Obituary: Des Ryan, charity leader

Des Ryan, Chief Executive of Edinburgh Cyrenians. Picture: Contributed
Des Ryan, Chief Executive of Edinburgh Cyrenians. Picture: Contributed
Share this article
Have your say

Born: 26 June, 1957, in Reigate, Surrey. Died: 15 April, 2013, in Edinburgh, aged 55

Des Ryan, chief executive of Edinburgh Cyrenians, died on 15 April at the tragically early age of 55, after a short illness. Throughout his adult life Des put his many talents at the service of the most marginalised in society, making a huge impact in pioneering innovative responses to deep-rooted social problems; and also through his contribution to significant advances in Scottish social policy.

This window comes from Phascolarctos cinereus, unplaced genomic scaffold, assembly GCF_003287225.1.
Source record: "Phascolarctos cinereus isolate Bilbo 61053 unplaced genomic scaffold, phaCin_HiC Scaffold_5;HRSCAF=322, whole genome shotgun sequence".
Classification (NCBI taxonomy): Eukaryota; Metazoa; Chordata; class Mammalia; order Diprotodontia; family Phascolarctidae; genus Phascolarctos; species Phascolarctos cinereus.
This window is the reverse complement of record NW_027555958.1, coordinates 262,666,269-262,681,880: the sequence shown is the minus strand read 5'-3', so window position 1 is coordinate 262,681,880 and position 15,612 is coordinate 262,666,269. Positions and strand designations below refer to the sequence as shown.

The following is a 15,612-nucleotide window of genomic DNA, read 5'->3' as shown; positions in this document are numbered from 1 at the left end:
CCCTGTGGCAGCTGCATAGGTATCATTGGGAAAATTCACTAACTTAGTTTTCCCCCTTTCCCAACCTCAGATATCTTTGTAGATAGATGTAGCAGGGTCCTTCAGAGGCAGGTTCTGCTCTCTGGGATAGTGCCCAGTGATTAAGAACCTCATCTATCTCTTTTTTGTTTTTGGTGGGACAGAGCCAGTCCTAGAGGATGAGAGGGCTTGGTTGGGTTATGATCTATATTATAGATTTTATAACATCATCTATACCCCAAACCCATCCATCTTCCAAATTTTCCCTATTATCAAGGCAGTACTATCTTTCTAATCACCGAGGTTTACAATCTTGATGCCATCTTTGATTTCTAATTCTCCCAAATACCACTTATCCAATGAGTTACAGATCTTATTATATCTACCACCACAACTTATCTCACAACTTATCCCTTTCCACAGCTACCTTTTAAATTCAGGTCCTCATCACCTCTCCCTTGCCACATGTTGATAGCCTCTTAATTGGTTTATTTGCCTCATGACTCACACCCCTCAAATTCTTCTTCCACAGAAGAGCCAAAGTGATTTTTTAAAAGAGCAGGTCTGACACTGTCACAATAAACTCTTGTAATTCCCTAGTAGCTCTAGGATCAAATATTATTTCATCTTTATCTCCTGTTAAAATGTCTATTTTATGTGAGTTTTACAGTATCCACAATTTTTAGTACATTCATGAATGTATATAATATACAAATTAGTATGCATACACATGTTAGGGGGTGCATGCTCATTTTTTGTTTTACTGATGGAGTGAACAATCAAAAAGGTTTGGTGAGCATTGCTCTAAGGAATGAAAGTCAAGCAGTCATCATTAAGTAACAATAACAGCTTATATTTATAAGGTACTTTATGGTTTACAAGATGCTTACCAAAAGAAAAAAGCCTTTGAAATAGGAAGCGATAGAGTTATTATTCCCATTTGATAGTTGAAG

Born and brought up in Surrey, Des first worked with homeless people as a volunteer at a London day centre in 1976. There he met his future wife, Anna, a native of Edinburgh. In 1982 Des set up a homelessness project, thereafter joining Leeds Cyrenians. He was appointed to the helm of Edinburgh Cyrenians in 1988.

Under Des Ryan’s leadership, the organisation gained widespread recognition for continually pioneering new solutions to contemporary problems. Edinburgh Cyrenians grew more than tenfold and expanded well beyond the city boundaries, providing services also across the Lothians and in Falkirk, Fife, Aberdeenshire and south-west Scotland.

For Des, the desire for Cyrenians to grow was not to satisfy personal ambition: it was solely to be able to assist more people and make a bigger difference.